With virtually no foreign reporters on the ground until week’s end, the world relied on the testimony of Libyan eyewitnesses reporting by cellphone, by Twitter and by all available means, often at grave personal risk.
One member of that diaspora is OTM producer Sarah Abdurrahman. She spent the week, not as a disinterested journalist, but rather, as a part of the movement. She describes how she, along with friends and family, have been trying to bring about change in Libya from laptops in Washington DC.
Her role was to telephone people inside of Libya, to record the conversations and to post all of those findings on a Twitter feed called Feb17voices, named after the date of the “Day of Rage” in Libya.
The entertainment industry is feeling the heat. Beyoncé, Mariah Carey, Usher and 50 Cent are facing industry calls to give back the money they made performing at lavish parties thrown by family members of Libyan dictator Muammar el-Qaddafi.
Technology is a double edged sword. The same technology that prevents viruses and attacks, allows mass monitoring of internet traffic.
Consider a submarine cable landing site, using Glimmerglass solutions, for example, which provide rapid and remote switching and monitoring in real time. With Photonic Multicasting, one input can be optically split into multiple perfect copies. Boeing’s Narus box can perform mass surveillance with deep packet inspection.
FierceTelecom: How will lawful intercept grow or change in 2011?
Lundy: I think the change that we would see is that there will be a recognition of the activity in the Middle East and North Africa. What will be recognized and very interesting in the next year will be what’s going on in Southeast Asia and in the Middle East/North Africa.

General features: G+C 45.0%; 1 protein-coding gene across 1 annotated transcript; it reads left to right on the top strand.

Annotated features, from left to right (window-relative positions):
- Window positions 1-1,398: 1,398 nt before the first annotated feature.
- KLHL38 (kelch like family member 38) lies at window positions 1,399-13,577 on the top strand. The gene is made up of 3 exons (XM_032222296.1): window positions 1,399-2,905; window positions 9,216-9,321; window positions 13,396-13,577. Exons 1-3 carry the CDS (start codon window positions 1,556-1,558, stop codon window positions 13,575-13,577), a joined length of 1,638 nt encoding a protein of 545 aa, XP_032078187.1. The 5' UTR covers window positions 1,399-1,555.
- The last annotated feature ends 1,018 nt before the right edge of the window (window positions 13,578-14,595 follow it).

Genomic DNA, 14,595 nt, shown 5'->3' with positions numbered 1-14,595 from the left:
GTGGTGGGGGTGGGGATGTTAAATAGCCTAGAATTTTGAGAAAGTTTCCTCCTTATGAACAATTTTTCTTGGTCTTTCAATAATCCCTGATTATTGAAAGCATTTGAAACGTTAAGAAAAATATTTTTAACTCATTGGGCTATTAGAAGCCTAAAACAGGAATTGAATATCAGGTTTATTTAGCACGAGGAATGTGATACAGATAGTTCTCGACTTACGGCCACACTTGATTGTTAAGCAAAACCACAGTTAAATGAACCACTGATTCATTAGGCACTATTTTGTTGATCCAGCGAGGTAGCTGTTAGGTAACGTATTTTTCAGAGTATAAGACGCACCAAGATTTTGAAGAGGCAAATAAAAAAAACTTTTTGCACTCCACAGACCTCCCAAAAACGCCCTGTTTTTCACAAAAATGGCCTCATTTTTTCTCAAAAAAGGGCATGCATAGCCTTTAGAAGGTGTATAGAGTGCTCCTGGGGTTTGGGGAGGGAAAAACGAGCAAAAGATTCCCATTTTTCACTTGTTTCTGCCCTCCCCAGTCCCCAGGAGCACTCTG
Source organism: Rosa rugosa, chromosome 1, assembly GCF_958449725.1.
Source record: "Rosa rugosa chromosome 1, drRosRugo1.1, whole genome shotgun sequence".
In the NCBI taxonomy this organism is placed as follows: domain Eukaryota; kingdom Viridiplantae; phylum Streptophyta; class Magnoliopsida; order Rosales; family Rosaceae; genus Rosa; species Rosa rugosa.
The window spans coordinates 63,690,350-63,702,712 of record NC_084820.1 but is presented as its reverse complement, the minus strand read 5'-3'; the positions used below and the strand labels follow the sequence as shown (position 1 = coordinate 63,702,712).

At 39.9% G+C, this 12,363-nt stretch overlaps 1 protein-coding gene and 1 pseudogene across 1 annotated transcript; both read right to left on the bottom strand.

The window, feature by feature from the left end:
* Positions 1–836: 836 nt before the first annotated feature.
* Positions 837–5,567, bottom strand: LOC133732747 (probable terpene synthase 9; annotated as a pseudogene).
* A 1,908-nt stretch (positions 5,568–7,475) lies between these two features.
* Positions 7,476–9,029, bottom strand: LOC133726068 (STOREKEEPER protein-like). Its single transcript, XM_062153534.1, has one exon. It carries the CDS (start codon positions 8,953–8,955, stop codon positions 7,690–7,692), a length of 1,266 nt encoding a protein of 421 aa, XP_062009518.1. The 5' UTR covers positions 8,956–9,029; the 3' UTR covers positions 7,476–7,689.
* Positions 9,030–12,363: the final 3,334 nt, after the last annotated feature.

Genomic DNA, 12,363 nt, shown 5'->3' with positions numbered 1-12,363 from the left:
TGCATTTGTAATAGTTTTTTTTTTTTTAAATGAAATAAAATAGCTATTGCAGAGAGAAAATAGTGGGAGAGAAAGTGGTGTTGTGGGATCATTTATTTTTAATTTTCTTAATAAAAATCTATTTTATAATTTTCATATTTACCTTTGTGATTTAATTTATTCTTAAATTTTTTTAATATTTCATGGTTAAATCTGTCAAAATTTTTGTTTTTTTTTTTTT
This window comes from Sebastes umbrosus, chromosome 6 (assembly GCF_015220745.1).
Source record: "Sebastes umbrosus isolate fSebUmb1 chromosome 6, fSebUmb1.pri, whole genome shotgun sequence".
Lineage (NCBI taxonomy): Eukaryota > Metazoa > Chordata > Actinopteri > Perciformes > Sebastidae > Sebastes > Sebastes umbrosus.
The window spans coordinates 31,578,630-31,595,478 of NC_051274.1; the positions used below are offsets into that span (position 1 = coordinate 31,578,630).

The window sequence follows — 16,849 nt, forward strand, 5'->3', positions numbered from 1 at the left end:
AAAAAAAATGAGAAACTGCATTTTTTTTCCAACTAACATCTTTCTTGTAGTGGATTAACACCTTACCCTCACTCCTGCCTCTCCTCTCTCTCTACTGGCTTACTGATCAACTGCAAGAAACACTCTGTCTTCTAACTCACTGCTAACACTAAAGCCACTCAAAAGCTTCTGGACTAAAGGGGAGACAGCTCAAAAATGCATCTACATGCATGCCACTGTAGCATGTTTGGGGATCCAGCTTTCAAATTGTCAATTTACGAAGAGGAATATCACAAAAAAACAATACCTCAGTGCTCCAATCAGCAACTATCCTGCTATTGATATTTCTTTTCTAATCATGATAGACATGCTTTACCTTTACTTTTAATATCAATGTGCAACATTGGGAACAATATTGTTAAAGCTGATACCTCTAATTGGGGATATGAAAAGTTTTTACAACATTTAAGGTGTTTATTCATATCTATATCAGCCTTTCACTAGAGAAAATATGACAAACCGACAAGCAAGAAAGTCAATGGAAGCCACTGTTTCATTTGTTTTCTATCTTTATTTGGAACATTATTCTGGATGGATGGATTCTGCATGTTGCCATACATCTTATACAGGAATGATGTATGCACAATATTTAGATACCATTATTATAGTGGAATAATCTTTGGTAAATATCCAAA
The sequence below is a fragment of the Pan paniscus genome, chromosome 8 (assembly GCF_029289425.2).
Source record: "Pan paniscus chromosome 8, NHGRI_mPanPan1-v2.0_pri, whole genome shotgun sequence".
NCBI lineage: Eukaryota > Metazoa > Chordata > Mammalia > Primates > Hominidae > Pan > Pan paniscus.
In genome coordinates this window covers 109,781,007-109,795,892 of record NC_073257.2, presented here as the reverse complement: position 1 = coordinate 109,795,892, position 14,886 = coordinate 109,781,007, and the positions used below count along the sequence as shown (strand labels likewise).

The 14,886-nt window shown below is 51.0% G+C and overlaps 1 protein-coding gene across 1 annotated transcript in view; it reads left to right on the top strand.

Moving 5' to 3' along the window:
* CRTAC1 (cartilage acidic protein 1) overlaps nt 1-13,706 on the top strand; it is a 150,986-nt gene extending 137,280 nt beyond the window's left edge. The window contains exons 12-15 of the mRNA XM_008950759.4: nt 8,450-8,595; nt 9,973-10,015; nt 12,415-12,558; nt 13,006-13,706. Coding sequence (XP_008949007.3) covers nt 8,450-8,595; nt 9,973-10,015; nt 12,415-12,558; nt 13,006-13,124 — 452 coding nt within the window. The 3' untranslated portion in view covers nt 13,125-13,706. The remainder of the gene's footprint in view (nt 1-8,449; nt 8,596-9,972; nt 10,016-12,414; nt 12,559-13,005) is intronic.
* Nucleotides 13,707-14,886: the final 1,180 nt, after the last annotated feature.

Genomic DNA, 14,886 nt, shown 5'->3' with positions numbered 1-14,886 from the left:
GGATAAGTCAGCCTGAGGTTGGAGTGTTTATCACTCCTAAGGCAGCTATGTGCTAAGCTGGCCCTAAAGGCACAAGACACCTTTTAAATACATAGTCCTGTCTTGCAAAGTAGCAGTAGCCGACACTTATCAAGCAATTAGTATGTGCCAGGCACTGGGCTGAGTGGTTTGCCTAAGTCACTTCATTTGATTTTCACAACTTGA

FierceTelecom: For the Middle East, particularly as you said, not just intelligence agencies but what telecoms are doing…
Lundy: In many cases, those parts of the world, telecommunications carriers will be doing the procurement and the deployment. They’re really a trend that will occur within the major telecommunications suppliers. I’m not sure they’re going to really want to talk about it.
FierceTelecom: I suppose they won’t want to talk about it until it’s up and deployed.
Lundy: Even then they don’t want to talk about it. (Laughs)
The new Europe India Gateway (EIG), is a $700 million high-capacity fiber-optic cable from Indian telecom service provider Bharti Airtel, which is the first, direct, high-bandwidth optical fiber system from the UK to India. It lands in Tripoli. The I-ME-WE (India-Middle East-Western Europe) submarine cable is a 12,091 km fiber plant owned by a consortium of nine telecom carriers from eight countries including Orange, Etisalat and Telecom Egypt.
Mobile satellite services operator Thuraya on Feb. 25 said it has “conclusive evidence” that Libya, one of its shareholders, is the source of “unlawful and intentional jamming” in Libya over the past week.
Thuraya, a UAE-based satphone company, has dealt with Libya-based jamming in the past. Its technical teams said that, as of Feb. 25, “voice services were restored over much of the country.”
Inmarsat’s laptop-size terminals called BGAN is used in Libya, and are the mainstay of broadcast networks, since they can unlink several hundred kbps. Inmarsat’s handset, the IsatPhone Pro offers satellite telephony at 2.4kbps, voicemail, text and email messaging as well as GPS location data. Iridium satphones connect at 9Kbps and can work for SMS texting as well as voice.
Text can also be sent using Globalstar and Orbcomm satellites. Globalstar’s R290 handset is a dual mode phone with a built-in modem for data and fax communication at 9.6 kbps in GSM mode and 7.2 kbps in satellite mode, while Magellan’s now discontinued portable GSC 100 lets you txt anywhere on earth using Orbcomm’s messaging satellites.
TÉLÉCOMS SANS FRONTIÈRES has been deployed on the border between Tunisia and Libya since February 24th, at the Ras Jedir border post and in the transit camp of Choucha. On Saturday, over ten thousand people crossed that main border point.